After this coating solution is applied to a polypropylene film substrate and a polyethylene terephthalate film and allowed to dry, the coating contains 73.7% by weight PVDC, 19.4% by weight filler, 3.0% COATOSIL 1300 wetting agent, 1.9% by weight ACUSOLŽ 880, 1.9% by weight ACUSOLŽ 882 and 0.1% by weight FOAMASTER VL anti-foaming agent.

The oxygen transmission rate (OTR) is measured using a Mocon OX-TRAN 2/20 module. The OTR is <0.2 cc/m2 day @ 1 atmosphere, 0% RH, 23° C. (lower limit of this module). Permeability of the 26.0 micron PVDC nanocomposite is <0.0028 cc mm/m2 day atmosphere @ 0% RH, 23° C. The reduction in permeability of this coating is >142 times the reduction in permeability of the unfilled PVDC latex.

Example 9 PVDC Nanocomposite 100% Acetic Acid/2 Day Filler Pre-Treatment

An aqueous barrier coating solution according to this invention is prepared as follows, in which the matrix is polyvinylidene chloride (PVDC, SERFENE 2022, 50.5%) and the filler is MICROLITEŽ exfoliated silicate. The filler was treated in this example with 100% acetic acid for 2 days following treated filler procedure D.

In an 8 oz jar, 1.1 grams of ACUSOLŽ 880 (35.2%, Rohm & Haas), 2.28 grams of ACUSOLŽ 882 (17.1%, Rohm & Haas) and 22.7 grams of distilled water were weighed. A stir bar was added and the solution was stirred slowly overnight. To this solution was added a mixture of 29.34 grams of PVDC latex (SERFENE 2022), 2 grams of COATOSIL 1300 (OSI), 4 drops of FOAMASTER VL (Cognis) and 27.58 grams of distilled water. The resulting solution was mixed thoroughly.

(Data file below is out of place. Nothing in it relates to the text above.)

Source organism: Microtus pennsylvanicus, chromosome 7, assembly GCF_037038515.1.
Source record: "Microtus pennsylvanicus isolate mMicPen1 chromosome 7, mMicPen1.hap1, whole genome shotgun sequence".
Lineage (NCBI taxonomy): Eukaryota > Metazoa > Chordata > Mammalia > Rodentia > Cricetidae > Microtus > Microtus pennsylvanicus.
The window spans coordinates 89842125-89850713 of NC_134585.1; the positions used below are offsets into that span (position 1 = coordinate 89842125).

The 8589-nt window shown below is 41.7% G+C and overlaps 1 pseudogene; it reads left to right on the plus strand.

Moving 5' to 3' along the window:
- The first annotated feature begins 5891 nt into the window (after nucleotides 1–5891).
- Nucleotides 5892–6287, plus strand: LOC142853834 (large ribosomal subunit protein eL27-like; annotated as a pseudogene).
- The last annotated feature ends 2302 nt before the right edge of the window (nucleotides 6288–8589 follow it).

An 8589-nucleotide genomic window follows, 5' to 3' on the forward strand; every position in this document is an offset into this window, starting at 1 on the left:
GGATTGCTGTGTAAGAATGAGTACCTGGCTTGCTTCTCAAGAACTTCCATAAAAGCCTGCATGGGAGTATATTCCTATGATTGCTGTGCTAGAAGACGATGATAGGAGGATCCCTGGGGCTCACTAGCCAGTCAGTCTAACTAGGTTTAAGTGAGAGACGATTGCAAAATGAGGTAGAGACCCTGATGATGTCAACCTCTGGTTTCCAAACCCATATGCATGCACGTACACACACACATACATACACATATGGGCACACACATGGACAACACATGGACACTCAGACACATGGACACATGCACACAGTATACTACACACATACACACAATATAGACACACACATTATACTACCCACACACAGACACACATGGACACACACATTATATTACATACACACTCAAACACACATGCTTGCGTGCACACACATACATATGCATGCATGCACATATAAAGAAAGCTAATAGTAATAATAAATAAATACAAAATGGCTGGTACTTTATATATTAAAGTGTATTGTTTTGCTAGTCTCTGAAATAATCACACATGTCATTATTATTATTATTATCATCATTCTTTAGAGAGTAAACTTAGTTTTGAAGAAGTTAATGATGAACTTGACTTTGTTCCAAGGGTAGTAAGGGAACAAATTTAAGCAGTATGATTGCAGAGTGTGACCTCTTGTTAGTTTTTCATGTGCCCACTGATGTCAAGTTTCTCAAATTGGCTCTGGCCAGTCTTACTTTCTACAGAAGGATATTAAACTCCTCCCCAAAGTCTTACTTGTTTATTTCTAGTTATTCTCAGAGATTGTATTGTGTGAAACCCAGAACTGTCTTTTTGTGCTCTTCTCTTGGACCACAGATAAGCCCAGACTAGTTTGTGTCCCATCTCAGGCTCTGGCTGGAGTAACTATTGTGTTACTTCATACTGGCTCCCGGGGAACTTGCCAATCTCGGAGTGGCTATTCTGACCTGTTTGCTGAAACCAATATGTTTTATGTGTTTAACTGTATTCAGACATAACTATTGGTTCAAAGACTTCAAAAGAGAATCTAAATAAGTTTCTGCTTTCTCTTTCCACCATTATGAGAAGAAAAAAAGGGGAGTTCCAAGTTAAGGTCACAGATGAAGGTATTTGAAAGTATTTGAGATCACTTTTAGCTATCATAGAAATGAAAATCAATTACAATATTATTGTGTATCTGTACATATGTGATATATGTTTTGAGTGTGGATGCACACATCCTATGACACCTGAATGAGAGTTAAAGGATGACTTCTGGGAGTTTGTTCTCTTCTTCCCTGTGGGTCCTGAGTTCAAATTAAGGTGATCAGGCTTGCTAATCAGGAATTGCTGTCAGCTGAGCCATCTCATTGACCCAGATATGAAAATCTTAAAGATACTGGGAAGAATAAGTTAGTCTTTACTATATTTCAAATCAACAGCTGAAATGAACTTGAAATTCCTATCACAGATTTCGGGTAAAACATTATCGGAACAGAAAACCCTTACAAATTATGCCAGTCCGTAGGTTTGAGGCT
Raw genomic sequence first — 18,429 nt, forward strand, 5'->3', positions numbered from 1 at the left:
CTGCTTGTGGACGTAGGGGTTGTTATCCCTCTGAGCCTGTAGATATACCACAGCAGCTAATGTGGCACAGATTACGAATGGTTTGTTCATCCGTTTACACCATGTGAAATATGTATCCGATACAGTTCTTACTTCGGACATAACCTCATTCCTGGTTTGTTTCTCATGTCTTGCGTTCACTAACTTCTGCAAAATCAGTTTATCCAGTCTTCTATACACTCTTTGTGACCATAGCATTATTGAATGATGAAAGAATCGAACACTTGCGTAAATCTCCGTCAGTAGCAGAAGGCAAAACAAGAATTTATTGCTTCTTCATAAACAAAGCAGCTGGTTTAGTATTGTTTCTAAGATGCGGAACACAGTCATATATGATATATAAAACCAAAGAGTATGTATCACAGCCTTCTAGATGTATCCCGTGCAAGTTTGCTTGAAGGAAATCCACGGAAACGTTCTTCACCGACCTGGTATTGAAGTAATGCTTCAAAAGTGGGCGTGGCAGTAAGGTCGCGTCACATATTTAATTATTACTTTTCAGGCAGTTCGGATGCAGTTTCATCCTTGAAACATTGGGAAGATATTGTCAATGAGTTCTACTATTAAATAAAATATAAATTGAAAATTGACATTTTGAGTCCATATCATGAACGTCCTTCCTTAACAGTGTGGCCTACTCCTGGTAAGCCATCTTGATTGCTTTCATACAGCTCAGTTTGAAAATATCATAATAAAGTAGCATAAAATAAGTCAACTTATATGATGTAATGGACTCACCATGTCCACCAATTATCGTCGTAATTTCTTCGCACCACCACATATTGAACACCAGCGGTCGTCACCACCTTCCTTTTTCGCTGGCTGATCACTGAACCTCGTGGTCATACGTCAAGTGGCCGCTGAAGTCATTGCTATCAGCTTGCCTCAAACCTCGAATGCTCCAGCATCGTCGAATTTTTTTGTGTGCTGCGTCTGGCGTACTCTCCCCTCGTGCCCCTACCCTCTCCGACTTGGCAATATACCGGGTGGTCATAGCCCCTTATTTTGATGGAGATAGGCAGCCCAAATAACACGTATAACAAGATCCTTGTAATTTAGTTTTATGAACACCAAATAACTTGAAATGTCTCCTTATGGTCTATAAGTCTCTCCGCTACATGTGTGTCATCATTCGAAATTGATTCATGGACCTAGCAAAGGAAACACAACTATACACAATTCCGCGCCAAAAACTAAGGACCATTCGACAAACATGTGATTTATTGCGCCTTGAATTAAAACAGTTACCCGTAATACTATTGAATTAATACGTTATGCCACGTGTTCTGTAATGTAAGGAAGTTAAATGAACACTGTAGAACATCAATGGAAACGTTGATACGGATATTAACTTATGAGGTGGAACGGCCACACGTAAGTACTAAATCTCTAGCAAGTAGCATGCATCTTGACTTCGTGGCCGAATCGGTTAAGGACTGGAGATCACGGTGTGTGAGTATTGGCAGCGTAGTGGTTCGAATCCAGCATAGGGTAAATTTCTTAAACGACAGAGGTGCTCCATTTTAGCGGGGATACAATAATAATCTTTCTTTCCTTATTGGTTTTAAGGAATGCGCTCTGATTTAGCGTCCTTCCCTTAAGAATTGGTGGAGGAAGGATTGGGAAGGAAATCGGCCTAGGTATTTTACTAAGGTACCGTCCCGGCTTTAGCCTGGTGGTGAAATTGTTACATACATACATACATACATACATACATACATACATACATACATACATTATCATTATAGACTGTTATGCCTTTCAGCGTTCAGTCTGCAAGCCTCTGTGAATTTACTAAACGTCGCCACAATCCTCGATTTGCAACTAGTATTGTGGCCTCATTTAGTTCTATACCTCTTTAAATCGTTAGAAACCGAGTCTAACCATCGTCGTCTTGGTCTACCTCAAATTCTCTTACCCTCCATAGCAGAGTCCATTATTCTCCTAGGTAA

To the above solution, 75 grams of treated filler with 100% acetic acid from procedure D for 2 days and 12 grams of distilled water were added. The resulting solution was stirred with a stir bar. The resulting dispersion at room temperature is ready for application, e.g., spray-coating, onto a plastic or rubber substrate. The coating mixture has 13.4% solids in water content.